Specialty Pharmaceuticals: An Agenda for Health and Productivity Research

The American Journal of Pharmacy Benefits, May/June 2016, Volume 8, Issue 3

This commentary proposes a research agenda that could inform policymaking based on a broader understanding the economic and social costs and benefits of specialty pharmaceuticals.

PRACTICAL IMPLICATIONS

  • Specialty pharmaceuticals that help patients participate fully in the labor force may have economic and social benefits that offset some of their prescription costs.
  • Few studies of specialty pharmaceuticals incorporate work outcomes such as employment, disability and sick-day absences, or job performance.
  • A broad, intensive research agenda including both quantitative and quali­tative methods is recommended to provide stakeholders such as employ­ers, policymakers, and patients’ groups with empirical evidence on which to formulate specialty pharmaceutical policies.

Am J Pharm Benefits. 2016;8(3):103-105

The issue

Specialty pharmaceuticals are medications that treat complex and serious or life-threatening conditions. Examples of such conditions include multiple sclerosis, hepatitis C, cancer, rheumatoid arthritis, inflammatory bowel disease, human immunodeficiency virus (HIV)/AIDS, and pulmonary hypertension. Specialty pharmaceuticals have relatively high costs per unit, often require special handling, and involve intensive ongoing clinical assessment.1-5

Specialty pharmaceuticals currently comprise the fastest-growing sector of the pharmacy market.6,7 In many cases, they represent the most effective—and sometimes the only—option for treating or curing serious or life-threatening diseases. Their therapeutic values notwithstanding, specialty pharmaceuticals recently have garnered attention for their costs, which can exceed $100,000 a year for some treatments.3

According to a 2014 Kaiser Family Foundation report, the percentage of employer-sponsored benefit plans with specialty pharmacy tiers—in which patients’ copayment and coinsurance costs are higher than for other medications—grew from 14% in 2012 to 20% in 2014.2 The average copayment for specialty medications was $83, compared with $31 for preferred brand name drugs with no generic substitute. Average coinsurance rates were 29% and 24%, respectively.2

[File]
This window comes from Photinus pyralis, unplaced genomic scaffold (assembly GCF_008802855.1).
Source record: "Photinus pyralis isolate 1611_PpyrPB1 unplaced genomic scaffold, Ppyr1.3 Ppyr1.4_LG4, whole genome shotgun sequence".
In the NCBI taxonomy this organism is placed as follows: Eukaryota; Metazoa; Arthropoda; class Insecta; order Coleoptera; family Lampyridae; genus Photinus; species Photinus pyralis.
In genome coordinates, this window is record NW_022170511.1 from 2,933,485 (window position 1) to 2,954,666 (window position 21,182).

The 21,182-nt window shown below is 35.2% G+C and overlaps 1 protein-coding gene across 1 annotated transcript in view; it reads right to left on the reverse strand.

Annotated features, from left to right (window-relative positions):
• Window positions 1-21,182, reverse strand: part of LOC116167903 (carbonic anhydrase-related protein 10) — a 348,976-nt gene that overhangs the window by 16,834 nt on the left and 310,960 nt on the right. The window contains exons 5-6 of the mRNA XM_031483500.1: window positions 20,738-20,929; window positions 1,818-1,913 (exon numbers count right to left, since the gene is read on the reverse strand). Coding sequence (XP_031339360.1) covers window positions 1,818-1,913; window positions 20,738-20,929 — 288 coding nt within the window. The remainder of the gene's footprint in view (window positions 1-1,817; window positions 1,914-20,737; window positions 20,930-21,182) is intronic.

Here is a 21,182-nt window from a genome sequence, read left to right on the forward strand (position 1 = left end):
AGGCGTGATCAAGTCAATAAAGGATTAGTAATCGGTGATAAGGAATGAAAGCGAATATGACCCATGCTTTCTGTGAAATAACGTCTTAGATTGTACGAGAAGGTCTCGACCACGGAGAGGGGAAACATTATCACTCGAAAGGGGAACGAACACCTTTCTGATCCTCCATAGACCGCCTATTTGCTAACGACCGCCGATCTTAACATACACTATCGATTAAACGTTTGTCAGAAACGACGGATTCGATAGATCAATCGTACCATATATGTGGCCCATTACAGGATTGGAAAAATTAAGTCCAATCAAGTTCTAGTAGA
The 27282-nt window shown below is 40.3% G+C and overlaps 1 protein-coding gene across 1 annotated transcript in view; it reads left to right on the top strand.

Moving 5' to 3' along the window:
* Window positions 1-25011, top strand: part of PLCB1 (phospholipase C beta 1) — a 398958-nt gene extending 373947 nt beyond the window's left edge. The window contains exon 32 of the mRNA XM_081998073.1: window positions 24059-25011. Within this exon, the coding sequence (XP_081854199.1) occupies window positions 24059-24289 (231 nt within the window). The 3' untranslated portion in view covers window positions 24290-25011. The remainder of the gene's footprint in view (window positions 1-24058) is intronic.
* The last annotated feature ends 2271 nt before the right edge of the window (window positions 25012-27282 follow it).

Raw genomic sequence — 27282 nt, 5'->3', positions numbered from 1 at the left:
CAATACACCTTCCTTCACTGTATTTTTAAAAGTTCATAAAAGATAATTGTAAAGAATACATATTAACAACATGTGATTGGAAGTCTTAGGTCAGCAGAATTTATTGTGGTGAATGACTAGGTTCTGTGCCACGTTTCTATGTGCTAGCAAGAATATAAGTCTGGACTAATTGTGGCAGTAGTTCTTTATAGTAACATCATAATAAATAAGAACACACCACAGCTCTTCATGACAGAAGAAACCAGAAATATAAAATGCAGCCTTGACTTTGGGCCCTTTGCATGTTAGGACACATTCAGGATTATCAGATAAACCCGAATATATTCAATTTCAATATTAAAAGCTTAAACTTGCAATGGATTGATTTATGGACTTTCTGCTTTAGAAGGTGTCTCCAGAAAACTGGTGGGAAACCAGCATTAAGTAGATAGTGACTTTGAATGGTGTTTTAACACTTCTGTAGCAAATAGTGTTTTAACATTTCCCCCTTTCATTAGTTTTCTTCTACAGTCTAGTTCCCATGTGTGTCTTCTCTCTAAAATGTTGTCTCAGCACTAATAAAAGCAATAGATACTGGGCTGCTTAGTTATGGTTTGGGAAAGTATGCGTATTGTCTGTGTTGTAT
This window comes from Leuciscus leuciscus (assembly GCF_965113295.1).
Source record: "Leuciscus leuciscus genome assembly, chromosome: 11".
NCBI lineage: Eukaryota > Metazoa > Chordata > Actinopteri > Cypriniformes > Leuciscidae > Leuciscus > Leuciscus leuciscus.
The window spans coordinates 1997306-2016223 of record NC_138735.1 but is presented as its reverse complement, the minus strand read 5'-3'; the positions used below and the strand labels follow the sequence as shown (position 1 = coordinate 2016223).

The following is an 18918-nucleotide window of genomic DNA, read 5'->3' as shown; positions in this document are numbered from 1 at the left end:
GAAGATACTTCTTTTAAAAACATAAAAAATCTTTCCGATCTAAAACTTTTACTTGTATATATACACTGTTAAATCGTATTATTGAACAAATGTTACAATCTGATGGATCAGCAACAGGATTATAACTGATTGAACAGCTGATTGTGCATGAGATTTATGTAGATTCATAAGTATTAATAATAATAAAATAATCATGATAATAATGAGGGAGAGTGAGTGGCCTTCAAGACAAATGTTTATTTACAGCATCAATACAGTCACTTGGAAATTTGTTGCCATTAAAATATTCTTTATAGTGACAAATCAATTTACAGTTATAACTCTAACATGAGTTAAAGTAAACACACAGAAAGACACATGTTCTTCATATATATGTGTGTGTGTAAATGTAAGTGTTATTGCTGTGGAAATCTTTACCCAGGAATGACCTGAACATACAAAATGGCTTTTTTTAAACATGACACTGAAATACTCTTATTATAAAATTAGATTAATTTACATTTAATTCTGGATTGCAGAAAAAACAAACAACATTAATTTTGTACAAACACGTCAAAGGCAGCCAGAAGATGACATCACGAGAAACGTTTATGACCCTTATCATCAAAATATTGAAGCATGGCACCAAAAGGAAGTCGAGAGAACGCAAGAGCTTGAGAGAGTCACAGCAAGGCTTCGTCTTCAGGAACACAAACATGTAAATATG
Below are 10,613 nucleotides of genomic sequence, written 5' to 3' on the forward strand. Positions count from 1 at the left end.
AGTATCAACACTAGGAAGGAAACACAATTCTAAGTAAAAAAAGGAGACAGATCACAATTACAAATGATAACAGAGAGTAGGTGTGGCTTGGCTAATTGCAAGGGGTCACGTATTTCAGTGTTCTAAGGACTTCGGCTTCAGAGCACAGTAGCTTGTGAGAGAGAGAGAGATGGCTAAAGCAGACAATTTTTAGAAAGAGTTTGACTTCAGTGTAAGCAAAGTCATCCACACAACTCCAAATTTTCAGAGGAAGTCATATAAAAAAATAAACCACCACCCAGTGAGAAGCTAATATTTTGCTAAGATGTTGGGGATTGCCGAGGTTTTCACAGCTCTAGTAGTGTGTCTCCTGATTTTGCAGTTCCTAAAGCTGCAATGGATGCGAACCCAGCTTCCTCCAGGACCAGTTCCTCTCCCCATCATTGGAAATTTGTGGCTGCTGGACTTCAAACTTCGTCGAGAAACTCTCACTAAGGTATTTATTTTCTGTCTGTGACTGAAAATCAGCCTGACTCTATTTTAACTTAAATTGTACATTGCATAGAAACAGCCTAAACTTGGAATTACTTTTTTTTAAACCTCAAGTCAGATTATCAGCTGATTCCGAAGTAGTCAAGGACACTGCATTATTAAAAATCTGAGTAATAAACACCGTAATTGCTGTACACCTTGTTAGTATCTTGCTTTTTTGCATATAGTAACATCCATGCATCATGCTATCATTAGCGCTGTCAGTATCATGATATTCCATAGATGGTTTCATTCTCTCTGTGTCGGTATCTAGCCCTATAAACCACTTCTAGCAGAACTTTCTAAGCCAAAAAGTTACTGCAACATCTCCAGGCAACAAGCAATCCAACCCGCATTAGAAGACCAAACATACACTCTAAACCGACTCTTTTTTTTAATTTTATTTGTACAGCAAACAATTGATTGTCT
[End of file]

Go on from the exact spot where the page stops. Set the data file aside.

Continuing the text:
The cost of specialty pharmaceuticals raises concerns that patients will find effective treatments unaffordable, especially if they are enrolled in high-deductible healthcare plans or plans that do not have out-of-pocket maximums.8 Some argue that the “savings” from foregone treatments may be illusory if untreated conditions contribute to the use of other high-cost treatments—for example, liver transplants in the case of untreated hepatitis C.

The lost productivity implications of serious or life-threatening conditions are absent from most discussions of specialty pharmaceuticals’ value. For example, statistics are vague on how many people do not participate in the labor force because of a serious illness, but could perhaps participate with the help of specialty treatments. Household earnings, payroll tax receipts, and the use of public safety-net programs, such as Medicaid and Social Security Disability Insurance, are all affected by such lost productivity.